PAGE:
A loving yet unsentimental look at an artist lost too soon

There are those of us who have known someone truly unusual and special that died young, and we live in the longterm thinking that it’s incredibly unfair. That’s just one thing the new documentary Love, Antosha does to its audience. The film, which is directed by Garret Price, reveals not only the secret life of a child and man struggling with Cystic Fibrosis, but also clearly shows both a child wise beyond his years, and a man who was forever searching and exploring all forms of art, largely to great success. Viewers will be left with a great respect for the actor, and a strong feeling, given the trajectory of his career and interests, that his accidental death at the age of 27 was a tragic waste. 

The arc of his life goes from the young boy who loved to be in front of the camera, had an insatiable thirst for knowledge, and ways of expressing artistry, to a man with an insatiable curiosity as a photographer, writer, musician, actor, and “lurker”, who found inspiration in the seediest parts of LA. He captured life with his camera, wrote his observations in his journal, and, as Zachary Quinto said, was committed to “exploring not only the light within himself, but also his own shadow”. 

Love, Antosha begins and is seated in a story of immigrants, of their success, hard work, and a commitment to leaning into the American dream and a life in the US. His parents, Irina Korina and Viktor Yelchin, were famous figure skaters, who left Russia for a better life when Anton was just 6 years old, and with only $8000 to their name. 

The story that follows is made up of clips from Anton’s home movies and films, interviews, and readings from the journals he kept most of his life, which are offered in voiceovers by fellow actor and friend Nicolas Cage. Cage reportedly broke down after reading the first diary entry, and had to leave and start again. 

Included is the sort of collection of home videos that would mortify Anton if he was still here, but exactly the sort of recordings that are a balm to parents of a lost child.  Anton himself would have probably built a movie like this: unfiltered, authentic, and unflinching. These home videos reveal a sweet, loving son and avid film and music fan. It also captured both Anton’s intensity and his goofball sense of humor.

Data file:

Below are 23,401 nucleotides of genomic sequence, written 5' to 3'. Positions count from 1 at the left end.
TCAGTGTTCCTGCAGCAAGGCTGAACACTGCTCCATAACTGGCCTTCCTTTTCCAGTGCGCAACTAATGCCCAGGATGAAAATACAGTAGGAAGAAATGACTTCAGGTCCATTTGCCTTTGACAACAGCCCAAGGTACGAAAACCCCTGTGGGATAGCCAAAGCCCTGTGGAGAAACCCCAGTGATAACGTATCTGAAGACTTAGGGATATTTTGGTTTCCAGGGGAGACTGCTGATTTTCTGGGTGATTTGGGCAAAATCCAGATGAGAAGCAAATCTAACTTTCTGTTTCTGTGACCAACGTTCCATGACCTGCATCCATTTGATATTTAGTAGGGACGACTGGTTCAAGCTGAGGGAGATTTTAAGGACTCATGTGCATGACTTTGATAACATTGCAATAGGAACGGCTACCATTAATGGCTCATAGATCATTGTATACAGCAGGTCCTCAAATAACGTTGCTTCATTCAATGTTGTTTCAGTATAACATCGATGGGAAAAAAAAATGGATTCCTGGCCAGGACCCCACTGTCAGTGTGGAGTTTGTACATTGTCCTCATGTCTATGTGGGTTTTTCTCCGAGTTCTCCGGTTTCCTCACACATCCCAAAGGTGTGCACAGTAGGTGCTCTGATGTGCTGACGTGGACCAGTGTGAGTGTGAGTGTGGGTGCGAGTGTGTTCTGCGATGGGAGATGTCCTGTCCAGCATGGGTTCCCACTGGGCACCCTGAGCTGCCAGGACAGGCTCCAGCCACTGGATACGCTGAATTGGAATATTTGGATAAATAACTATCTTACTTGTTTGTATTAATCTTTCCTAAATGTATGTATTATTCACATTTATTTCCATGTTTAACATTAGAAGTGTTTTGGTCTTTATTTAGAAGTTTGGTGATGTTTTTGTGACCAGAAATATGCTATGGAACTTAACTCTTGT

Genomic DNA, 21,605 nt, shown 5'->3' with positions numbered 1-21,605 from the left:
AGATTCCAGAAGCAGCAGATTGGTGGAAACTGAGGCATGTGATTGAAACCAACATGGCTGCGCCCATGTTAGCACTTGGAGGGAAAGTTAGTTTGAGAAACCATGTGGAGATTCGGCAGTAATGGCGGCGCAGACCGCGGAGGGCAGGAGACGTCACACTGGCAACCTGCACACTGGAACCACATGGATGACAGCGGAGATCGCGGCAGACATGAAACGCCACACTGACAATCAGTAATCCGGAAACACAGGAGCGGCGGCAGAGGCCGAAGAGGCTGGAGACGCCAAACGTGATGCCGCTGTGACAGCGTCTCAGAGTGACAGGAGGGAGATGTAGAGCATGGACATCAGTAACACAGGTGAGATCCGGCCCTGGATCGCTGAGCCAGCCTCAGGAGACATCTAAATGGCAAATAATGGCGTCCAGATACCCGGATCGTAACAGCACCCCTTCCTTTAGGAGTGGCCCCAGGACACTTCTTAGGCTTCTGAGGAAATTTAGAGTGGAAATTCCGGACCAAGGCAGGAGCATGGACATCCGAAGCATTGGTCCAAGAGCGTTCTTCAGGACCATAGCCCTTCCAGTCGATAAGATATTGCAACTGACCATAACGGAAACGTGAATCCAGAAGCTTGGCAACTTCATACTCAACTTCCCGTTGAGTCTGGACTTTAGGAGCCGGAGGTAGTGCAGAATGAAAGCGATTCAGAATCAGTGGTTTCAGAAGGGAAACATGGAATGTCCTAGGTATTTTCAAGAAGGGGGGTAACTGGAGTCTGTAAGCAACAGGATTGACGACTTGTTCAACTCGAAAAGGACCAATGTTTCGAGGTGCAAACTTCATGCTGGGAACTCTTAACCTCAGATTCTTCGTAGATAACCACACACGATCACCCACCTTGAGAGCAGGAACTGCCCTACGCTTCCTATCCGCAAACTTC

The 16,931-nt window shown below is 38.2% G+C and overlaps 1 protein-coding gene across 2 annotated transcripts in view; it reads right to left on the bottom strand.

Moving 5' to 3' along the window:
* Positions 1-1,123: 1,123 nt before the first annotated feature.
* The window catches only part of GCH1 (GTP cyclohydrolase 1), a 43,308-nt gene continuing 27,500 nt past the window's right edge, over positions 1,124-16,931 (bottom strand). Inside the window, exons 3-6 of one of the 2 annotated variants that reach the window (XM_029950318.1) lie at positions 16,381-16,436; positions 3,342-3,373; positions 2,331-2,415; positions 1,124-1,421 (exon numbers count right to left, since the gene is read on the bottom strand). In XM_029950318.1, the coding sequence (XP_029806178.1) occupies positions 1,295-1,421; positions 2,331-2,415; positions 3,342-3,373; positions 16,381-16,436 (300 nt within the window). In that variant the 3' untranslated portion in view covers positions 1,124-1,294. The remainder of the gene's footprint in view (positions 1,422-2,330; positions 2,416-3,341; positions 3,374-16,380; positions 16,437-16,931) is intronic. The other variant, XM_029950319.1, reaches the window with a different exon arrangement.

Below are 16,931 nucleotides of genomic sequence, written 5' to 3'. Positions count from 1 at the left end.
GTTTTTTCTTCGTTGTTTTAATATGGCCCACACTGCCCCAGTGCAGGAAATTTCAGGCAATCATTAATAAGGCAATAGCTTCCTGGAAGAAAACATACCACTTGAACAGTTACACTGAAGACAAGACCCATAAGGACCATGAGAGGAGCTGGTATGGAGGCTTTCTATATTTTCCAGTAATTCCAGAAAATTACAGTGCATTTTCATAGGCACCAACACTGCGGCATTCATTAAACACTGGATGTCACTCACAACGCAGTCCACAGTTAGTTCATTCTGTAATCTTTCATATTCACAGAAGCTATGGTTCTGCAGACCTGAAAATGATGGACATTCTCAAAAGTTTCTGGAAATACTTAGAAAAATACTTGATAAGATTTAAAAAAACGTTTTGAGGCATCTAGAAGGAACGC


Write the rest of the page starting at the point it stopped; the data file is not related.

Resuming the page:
He took film very seriously. From the beginning of acting career he started at 11, he began studying classic films for research. The first film his parents remember showing him when he asked about film history was Taxi Driver. The young Anton wrote in his journal, “Travis Bickle is a reflection of the history of masculinity in film”. There’s a home video from a few years later of him filming himself getting drunk on camera.  He wanted to create an accurate portrayal for his role in a Nick Cassavetes film called Alpha Dog

All those interviewed for Love, Antosha are speaking about knowing and working with Anton with such respect and admiration, but we never feel like it’s forced or played up because of his untimely death. These people really loved him. They explain exactly why on camera, and with great passion. Revered actors like Willem Dafoe and Martin Landau, who called him an old soul, recall his curiosity and the ferocity of his spirit. Kristen Stewart tells the interviewer that she was inspired by Anton to learn her craft better, learn more about music, literature, and theater. John Cho said that they wanted to clone little Antons for wrap gifts after the first Star Trek movie. JJ Abrams said he might have been the youngest person on set, but was also the one challenging everyone to be as good as he was. Those are big words about someone who was clearly very private, humble, and hardworking.

Anton often got up in the wee hours of the morning before a full day of filming so he could do hours of breathing treatments, then went to work. In his entire career, he never missed a day. 

It’s beautiful that his parents have so many letters and notes and videos written and created for them. There’s something cathartic, I suspect, for people who have lost friends too young, in that this documentary truly offers what feels like a complete picture of a departed friend and loved one. It vicariously feeds the wish those left behind have of seeing someone they love celebrated. 

Love, Antosha is not only a worthy document of one person’s very full but all-too-short life, in fact one in which the subject completed 69 films and tv projects by the age of 27, it is also a reminder for us all to find passion and curiosity in the everyday, and try leave behind people who speak of us with love and reverence. 

4 out of 5 stars